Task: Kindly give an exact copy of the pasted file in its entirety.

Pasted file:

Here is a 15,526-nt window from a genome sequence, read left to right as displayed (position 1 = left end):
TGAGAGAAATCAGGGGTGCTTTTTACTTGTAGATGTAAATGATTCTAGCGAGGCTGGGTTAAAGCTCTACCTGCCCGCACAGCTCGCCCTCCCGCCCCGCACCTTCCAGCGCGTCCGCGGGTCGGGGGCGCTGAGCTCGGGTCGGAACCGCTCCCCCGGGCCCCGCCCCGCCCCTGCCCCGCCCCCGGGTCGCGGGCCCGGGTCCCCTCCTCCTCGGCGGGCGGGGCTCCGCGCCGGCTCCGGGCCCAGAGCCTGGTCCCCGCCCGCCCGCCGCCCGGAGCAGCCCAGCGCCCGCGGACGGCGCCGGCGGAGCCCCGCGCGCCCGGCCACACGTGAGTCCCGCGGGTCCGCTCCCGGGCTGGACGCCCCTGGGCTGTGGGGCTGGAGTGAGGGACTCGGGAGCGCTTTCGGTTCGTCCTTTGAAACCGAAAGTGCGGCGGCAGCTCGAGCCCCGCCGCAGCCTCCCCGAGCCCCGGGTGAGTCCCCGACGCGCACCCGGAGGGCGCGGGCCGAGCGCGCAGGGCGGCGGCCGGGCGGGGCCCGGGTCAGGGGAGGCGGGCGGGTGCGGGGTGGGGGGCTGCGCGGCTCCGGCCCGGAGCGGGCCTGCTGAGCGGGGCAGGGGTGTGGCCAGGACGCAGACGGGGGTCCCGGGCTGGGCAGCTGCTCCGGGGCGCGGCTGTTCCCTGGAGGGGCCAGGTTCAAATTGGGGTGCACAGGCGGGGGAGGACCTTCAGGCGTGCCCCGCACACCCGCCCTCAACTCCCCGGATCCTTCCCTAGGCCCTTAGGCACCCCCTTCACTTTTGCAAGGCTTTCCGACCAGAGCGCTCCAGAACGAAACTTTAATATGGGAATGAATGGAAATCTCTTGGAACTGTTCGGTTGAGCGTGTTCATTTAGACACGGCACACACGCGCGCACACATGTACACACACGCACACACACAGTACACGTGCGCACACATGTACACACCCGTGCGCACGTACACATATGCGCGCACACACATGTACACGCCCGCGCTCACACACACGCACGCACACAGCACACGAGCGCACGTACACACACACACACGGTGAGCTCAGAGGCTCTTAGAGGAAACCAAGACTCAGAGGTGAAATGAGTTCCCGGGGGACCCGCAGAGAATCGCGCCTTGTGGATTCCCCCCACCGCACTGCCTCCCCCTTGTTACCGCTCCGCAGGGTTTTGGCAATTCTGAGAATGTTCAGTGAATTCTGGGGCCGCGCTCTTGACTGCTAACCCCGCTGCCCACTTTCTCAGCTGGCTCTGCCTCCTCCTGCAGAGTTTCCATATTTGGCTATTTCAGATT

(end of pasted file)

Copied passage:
Here is a 15,526-nt window from a genome sequence, read left to right as displayed (position 1 = left end):
TGAGAGAAATCAGGGGTGCTTTTTACTTGTAGATGTAAATGATTCTAGCGAGGCTGGGTTAAAGCTCTACCTGCCCGCACAGCTCGCCCTCCCGCCCCGCACCTTCCAGCGCGTCCGCGGGTCGGGGGCGCTGAGCTCGGGTCGGAACCGCTCCCCCGGGCCCCGCCCCGCCCCTGCCCCGCCCCCGGGTCGCGGGCCCGGGTCCCCTCCTCCTCGGCGGGCGGGGCTCCGCGCCGGCTCCGGGCCCAGAGCCTGGTCCCCGCCCGCCCGCCGCCCGGAGCAGCCCAGCGCCCGCGGACGGCGCCGGCGGAGCCCCGCGCGCCCGGCCACACGTGAGTCCCGCGGGTCCGCTCCCGGGCTGGACGCCCCTGGGCTGTGGGGCTGGAGTGAGGGACTCGGGAGCGCTTTCGGTTCGTCCTTTGAAACCGAAAGTGCGGCGGCAGCTCGAGCCCCGCCGCAGCCTCCCCGAGCCCCGGGTGAGTCCCCGACGCGCACCCGGAGGGCGCGGGCCGAGCGCGCAGGGCGGCGGCCGGGCGGGGCCCGGGTCAGGGGAGGCGGGCGGGTGCGGGGTGGGGGGCTGCGCGGCTCCGGCCCGGAGCGGGCCTGCTGAGCGGGGCAGGGGTGTGGCCAGGACGCAGACGGGGGTCCCGGGCTGGGCAGCTGCTCCGGGGCGCGGCTGTTCCCTGGAGGGGCCAGGTTCAAATTGGGGTGCACAGGCGGGGGAGGACCTTCAGGCGTGCCCCGCACACCCGCCCTCAACTCCCCGGATCCTTCCCTAGGCCCTTAGGCACCCCCTTCACTTTTGCAAGGCTTTCCGACCAGAGCGCTCCAGAACGAAACTTTAATATGGGAATGAATGGAAATCTCTTGGAACTGTTCGGTTGAGCGTGTTCATTTAGACACGGCACACACGCGCGCACACATGTACACACACGCACACACACAGTACACGTGCGCACACATGTACACACCCGTGCGCACGTACACATATGCGCGCACACACATGTACACGCCCGCGCTCACACACACGCACGCACACAGCACACGAGCGCACGTACACACACACACACGGTGAGCTCAGAGGCTCTTAGAGGAAACCAAGACTCAGAGGTGAAATGAGTTCCCGGGGGACCCGCAGAGAATCGCGCCTTGTGGATTCCCCCCACCGCACTGCCTCCCCCTTGTTACCGCTCCGCAGGGTTTTGGCAATTCTGAGAATGTTCAGTGAATTCTGGGGCCGCGCTCTTGACTGCTAACCCCGCTGCCCACTTTCTCAGCTGGCTCTGCCTCCTCCTGCAGAGTTTCCATATTTGGCTATTTCAGATT